The Heritage-scape: UNESCO, World Heritage, and Tourismby Michael A. Di Giovine
Tourism today is recognized as the largest and fastest-growing industry in the world, capable of producing positive social and economic transformations, especially in developing countries. Yet for UNESCO, it works in conjunction with World Heritage sites for a far more ambitious goal: to produce "peace in the minds of men" by creating a new, global identity.
Michael Di Giovine (2009) analyzes the heritage-scape that UNESCO has created, deploying the term in hyphenated form with the full weight of Appadurai’s disentanglement of globalization. He asserts, correctly, that UNESCO is engaged in an “ambitious placemaking strategy designed to rearrange the geopolitical landscape into a reconceptualization of the world. . . the heritage-scape is a real social structure which creates real material effects on a globally distributed population in accordance with UNESCO’s long-term goals” (2009: 6). This apprehension becomes a new point of departure in Cultural heritage studies.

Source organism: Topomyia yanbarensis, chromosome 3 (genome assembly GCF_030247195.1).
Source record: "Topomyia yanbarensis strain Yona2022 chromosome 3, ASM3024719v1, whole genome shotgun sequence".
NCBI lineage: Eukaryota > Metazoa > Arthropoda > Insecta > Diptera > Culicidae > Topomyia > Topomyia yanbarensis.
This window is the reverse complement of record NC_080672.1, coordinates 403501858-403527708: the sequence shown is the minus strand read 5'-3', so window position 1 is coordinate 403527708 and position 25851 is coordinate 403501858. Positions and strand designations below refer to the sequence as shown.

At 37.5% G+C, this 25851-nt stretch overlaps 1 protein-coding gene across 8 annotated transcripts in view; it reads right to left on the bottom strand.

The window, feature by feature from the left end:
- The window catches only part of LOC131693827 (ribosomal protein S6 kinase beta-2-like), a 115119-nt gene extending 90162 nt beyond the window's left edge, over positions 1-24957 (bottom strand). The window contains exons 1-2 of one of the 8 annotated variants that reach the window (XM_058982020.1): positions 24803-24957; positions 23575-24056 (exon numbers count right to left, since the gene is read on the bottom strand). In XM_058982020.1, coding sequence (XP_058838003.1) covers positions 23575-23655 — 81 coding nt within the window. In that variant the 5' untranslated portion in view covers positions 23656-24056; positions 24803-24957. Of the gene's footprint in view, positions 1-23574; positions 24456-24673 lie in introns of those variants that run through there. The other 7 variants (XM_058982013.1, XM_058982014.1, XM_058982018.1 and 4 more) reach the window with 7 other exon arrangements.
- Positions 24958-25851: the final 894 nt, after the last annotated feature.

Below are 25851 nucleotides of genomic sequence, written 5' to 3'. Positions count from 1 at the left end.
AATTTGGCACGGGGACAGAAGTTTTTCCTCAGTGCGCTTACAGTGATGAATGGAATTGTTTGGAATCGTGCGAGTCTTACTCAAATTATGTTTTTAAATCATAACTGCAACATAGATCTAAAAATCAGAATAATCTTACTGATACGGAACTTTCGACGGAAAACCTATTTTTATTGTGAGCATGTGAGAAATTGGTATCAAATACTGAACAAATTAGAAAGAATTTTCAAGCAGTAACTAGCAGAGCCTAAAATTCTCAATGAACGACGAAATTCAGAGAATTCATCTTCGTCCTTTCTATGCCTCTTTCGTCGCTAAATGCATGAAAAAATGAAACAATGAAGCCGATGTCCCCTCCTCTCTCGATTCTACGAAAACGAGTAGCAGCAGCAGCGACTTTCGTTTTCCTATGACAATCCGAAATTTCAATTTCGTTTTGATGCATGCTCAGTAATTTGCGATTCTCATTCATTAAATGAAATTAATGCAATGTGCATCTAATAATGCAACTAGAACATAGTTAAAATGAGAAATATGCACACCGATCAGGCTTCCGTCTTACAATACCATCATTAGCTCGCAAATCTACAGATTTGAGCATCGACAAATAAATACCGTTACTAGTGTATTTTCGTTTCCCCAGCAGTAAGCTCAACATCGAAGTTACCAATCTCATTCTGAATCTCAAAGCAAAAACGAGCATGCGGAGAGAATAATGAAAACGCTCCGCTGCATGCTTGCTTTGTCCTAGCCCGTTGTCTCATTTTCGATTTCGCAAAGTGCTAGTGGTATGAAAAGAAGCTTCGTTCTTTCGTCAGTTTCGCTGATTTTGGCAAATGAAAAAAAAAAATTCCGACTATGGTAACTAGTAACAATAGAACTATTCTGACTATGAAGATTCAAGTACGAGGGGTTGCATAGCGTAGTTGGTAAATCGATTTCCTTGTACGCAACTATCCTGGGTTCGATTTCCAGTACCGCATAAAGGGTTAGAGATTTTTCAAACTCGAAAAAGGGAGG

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Michael A. Di Giovine is a socio-political researcher in the department of anthropology at the University of Chicago.
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